Use Data and
Benchmark Values to Buy
Bulls as an Investment
By Kris Ringwall, Extension Beef Specialist,
NDSU Extension Service
Bull buying is a lot like buying stocks. Do investors buy stocks without
looking at earnings and a prospectus and without considering future earning
The future of a producerís herd can hinge on sire selection because bull
buying is an investment in the future. Who would take their life savings and
invest it in a plan that has no history or supporting data? So why donít
producers do the same for bull investments?
Although time consuming, finding the right bull for a cow herd is much like
the stories we tell: our memories are very selective and rearrange thoughts so
that good stories embellish themselves and get better with age. Within a beef
cow herd, bulls tend to become landmarks in much the same way -- actual data may
or may not support the pedestal built for them. Evaluation of the genetic trend
lines within breed associations indicate new bulls just keep getting better.
The process is relatively simple. The key is to learn how to understand and
navigate through the data presented. At the NDSU Dickinson Research Extension
Center, benchmarks within our herd are the foundation on which we base our
evaluations to make industry numbers relevant to our needs. In the case of bull
selection, those industry numbers are Expected Progeny Difference (EPD) values.
We pick selected bulls, use them on 30 to 50 cows and check the data that
comes back. We call these benchmark bulls. Obviously, these are high-accuracy,
well-proven artificial insemination bulls. These bulls are used over several
breeding seasons to more accurately gauge their value, and we hope, let us
better assess seasonal differences that may bias our performance and management
Alternatives are available for producers who do not AI cows to incorporate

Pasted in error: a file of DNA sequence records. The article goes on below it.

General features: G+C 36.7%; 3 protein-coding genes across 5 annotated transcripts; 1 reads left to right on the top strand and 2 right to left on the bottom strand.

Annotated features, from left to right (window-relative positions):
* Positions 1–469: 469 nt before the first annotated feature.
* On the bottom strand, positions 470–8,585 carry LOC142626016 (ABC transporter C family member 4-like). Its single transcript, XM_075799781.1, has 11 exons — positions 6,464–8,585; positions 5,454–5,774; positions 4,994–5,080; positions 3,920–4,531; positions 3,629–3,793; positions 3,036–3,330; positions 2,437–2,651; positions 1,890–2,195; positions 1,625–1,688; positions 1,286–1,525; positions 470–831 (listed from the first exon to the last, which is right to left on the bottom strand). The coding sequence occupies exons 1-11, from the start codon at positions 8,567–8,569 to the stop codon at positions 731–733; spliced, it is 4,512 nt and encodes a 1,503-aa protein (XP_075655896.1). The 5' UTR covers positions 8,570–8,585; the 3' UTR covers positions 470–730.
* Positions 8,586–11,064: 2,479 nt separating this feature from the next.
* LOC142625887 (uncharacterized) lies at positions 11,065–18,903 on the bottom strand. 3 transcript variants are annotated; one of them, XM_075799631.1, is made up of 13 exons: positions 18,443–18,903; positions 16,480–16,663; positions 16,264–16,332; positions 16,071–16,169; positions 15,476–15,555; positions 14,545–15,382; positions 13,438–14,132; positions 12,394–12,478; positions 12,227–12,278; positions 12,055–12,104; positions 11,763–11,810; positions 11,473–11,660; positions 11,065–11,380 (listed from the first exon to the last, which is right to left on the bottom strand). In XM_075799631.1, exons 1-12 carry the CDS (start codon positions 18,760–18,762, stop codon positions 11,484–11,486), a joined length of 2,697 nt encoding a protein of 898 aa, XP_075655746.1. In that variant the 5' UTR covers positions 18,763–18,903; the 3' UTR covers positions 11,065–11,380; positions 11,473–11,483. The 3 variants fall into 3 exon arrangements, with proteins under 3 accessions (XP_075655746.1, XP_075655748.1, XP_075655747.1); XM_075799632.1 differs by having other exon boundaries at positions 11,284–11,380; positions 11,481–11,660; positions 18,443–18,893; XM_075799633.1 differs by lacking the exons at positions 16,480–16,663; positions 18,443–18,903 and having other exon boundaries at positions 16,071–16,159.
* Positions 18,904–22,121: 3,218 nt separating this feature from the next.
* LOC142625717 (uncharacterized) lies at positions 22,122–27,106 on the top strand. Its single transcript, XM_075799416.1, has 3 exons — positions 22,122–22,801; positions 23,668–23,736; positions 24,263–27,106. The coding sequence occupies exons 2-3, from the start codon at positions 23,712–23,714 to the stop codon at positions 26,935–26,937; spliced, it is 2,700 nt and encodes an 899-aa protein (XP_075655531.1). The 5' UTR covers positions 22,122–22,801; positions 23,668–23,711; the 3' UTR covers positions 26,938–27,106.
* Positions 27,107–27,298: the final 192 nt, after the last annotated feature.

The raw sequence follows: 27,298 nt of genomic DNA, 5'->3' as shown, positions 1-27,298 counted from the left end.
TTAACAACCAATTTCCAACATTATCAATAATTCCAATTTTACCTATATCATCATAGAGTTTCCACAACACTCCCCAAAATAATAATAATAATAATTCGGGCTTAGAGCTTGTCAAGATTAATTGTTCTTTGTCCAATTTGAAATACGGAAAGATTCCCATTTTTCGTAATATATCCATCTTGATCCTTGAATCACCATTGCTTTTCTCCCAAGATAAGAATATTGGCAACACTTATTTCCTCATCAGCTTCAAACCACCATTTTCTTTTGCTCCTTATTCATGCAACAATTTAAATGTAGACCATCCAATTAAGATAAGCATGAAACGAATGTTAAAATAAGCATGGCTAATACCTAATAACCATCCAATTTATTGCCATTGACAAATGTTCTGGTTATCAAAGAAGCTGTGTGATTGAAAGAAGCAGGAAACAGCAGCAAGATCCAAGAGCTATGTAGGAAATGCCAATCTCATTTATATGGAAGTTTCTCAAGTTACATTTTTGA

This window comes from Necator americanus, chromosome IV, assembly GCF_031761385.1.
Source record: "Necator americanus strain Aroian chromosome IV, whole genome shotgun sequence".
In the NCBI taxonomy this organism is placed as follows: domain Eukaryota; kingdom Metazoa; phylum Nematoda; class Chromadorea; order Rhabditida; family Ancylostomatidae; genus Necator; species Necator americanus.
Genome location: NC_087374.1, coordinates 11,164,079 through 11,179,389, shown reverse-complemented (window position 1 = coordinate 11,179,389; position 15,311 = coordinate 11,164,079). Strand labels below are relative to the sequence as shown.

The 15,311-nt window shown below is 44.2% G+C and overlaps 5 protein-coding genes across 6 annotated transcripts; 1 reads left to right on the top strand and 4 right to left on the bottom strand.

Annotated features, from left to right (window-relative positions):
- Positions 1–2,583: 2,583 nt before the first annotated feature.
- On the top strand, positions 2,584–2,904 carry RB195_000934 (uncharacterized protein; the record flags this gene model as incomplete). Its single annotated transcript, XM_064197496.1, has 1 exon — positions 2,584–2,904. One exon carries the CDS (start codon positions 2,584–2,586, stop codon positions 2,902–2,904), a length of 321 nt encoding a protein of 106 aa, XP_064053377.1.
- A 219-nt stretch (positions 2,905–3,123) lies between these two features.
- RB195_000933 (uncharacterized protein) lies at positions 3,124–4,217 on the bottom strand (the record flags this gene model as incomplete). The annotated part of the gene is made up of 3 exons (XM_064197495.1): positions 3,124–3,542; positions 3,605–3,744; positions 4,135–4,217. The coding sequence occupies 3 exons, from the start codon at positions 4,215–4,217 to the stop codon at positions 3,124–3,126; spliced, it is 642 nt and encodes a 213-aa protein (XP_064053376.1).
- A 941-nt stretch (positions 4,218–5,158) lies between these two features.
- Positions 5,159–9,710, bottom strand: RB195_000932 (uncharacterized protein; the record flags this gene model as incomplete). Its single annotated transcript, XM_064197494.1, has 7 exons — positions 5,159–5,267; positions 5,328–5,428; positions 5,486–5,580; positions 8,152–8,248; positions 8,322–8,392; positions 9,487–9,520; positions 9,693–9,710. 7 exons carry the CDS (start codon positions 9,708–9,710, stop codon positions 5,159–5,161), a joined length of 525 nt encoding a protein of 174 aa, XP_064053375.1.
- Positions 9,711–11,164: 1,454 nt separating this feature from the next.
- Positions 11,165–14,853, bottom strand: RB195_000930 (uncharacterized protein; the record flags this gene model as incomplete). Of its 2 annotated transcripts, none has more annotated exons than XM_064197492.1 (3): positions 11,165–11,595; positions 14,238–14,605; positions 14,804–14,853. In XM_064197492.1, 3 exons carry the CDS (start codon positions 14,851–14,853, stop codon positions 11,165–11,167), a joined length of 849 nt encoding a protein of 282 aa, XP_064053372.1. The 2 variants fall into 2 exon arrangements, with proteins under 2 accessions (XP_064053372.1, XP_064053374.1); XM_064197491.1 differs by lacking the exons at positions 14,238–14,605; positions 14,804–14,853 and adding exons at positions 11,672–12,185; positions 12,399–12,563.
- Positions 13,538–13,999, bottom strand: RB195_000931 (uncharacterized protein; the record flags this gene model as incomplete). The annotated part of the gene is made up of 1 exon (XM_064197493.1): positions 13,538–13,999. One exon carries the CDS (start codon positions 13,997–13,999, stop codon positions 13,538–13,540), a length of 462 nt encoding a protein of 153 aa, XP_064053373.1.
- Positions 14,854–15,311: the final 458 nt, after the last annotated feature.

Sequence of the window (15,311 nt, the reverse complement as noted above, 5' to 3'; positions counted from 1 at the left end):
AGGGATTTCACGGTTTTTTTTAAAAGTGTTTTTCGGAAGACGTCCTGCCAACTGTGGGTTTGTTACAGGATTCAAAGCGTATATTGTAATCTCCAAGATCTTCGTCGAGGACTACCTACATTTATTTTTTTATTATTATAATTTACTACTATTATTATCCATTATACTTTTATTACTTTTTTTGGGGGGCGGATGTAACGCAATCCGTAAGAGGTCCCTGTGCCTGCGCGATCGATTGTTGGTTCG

one or two benchmark bulls within their herd. Not all cows need to be bred AI,
but a synchronized breeding program with a random set of cows may be a
Within the research extension center herd, we have three Angus benchmark
sires we evaluate for many traits. To illustrate the value of benchmarks, allow
me to focus on birth, weaning, yearling weight and yearling height. They are:
- Landmark Bando 912, born in 1989. He has current Expected Progeny
Difference values of +2.1 for birth weight, +31 for weaning weight, +61 for
yearling weight and +.2 for yearling height.
- Papa 8810 R R Hero 0915, born in 1990. His values are -1.1 for birth
weight, +26 for weaning weight, +41 for yearling weight and -.2 for yearling
- Summitcrest Traveler X044, born in 1988. His values are +.5 for birth
weight, +24 for weaning weight, +53 for yearling weight and +.2 for yearling
None of these bulls were barn burners for growth, but a fundamental point
when selecting benchmark bulls is accuracy and acceptable performance at an
affordable price. Producers do not need trait leader bulls to establish where
they are. In retrospect, the average net return in the feedlot for steer calves
of the three bulls combined was $27.41 for 1997, 1998, and 1999.
These bulls have given us solid multi-year benchmarks to guide the purchase
of new bulls. Bulls with birth weight EPDs of -1.1 to +2.1 produced calves that
averaged 89 pounds at birth. When weaning weight EPDs were +24 to to +31, the
calves had averaged 571 pounds at 205 days of age (weaning). For yearling
weight, EPDs of +41 to +61, produced live weights at harvest of 1151 at 420 days
of age. The last trait was yearling height. The EPDís ranged from -.2 to +.2
and the calves at weaning had an average frame score of 4.96.
May you find all your ear tags.
Your comments are always welcome at www.BeefTalk.com
For more information, contact the North Dakota Beef Cattle Improvement
Association, 1133 State Avenue, Dickinson, ND 58601 or go to www.CHAPS2000.COM
on the Internet. In correspondence about this column, refer to BT0024.
Source: Kris Ringwall, (701) 483-2045, email@example.com
Editor: Tom Jirik, (701) 231-9629, firstname.lastname@example.org
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